In an amazing discovery, scientists have revealed that introducing young blood into the body of an older subject has the potential to rejuvenate the subject.

The Blood Countess

These scientists aren’t the first to believe that the blood of someone younger can offer rejuvenating properties. Countess Elizabeth Bathory of Hungary believed it as well, though her methods were decidedly less scientific. She was arrested in December of 1611 for killing hundreds of young maidens from the surrounding villages so she could bathe in their blood. She believed, wholeheartedly, that bathing in the blood of these women would restore her youth to her. Though no one is advocating murder, she was more right than she realized.

How was it Discovered?

This amazing discovery, at least in mice, was found thanks to an odd technique called parabiosis. In this case, since the subjects were of differing ages, the technique is referred to as heterochronic parabiosis. This interesting technique consists of sewing the two mice together so that they share a single vascular system and a collective pool of blood. Parabiosis is a technique that has been used for over 150 years to test for things such as systemic aspects of age related diseases.

Results in Mice

Three published studies have been done so far concerning the anti-aging aspects of young blood. In all three studies, the older mice have shown signs of significant cell regeneration, neuron growth, and contributed to increased neuron connections in the hippocampus. It also sped up the repair of muscle tissue, including the muscles in and around the heart. The fact that these treatments seem to reverse the signs of aging, rather than just stopping or slowing them, shows great potential.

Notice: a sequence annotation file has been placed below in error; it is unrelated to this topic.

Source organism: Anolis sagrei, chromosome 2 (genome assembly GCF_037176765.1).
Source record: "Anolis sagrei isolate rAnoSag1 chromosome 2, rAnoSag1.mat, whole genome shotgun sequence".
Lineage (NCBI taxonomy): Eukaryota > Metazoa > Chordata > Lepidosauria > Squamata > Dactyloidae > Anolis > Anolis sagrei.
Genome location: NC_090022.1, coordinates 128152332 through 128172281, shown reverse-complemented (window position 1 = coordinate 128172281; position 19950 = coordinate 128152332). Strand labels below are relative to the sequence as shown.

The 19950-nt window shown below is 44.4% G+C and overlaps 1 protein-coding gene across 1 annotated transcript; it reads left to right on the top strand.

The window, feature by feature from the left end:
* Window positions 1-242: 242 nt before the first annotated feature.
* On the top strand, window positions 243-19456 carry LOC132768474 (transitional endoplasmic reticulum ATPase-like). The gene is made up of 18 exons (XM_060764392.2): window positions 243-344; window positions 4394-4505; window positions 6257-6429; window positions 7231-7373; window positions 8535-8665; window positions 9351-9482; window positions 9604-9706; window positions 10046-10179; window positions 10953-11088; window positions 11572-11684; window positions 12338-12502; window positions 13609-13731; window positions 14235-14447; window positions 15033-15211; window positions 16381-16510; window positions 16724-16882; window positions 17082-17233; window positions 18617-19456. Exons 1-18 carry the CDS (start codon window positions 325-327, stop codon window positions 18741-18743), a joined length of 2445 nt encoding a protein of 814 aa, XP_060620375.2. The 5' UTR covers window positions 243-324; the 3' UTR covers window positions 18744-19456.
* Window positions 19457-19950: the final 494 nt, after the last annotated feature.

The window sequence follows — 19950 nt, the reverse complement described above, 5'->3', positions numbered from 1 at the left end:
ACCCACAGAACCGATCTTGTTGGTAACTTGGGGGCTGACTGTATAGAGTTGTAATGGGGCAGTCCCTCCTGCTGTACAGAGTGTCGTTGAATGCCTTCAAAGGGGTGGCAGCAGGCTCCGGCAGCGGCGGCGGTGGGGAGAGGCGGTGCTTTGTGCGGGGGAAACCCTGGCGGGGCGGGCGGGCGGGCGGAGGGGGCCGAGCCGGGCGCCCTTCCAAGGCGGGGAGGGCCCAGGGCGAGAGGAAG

Applications in Humans

If human trials prove successful, there are a variety of applications for this type of treatment. The neurological regenerative properties could be used to reverse the effects of Alzheimer’s and other forms of dementia. It could also be used to help with muscles that deteriorate with age. The possibilities are endless. Imagine being able to get an injection of blood, or blood-derived stem cells, to repair the damage caused by a heart attack. Instead of facing invasive open heart surgery, the patient can heal themselves.

Is Immortality Within Our Grasp?

Humans are not on the road to becoming immortal just yet, unfortunately. While the treatment shows great promise in mice, it has not been tested in humans yet. Though the proteins are similar, there is no guarantee that the treatment will even show the same type of effect in the human body. And, as with any treatment that encourages rapid growth and regeneration, there is the potential that it will cause rapid growth in mutated or malignant cells as well. It will require a lot of testing before it is released for use on human patients. There are also a number of ethical arguments that must be addressed, such as where will this ‘young blood’ come from for treatments?

While this may not grant the key to immortality, it does hold the promise of a healthier future for humanity as a whole.

Image Source: Flickr/CreativeCommons/Alden Chadwick

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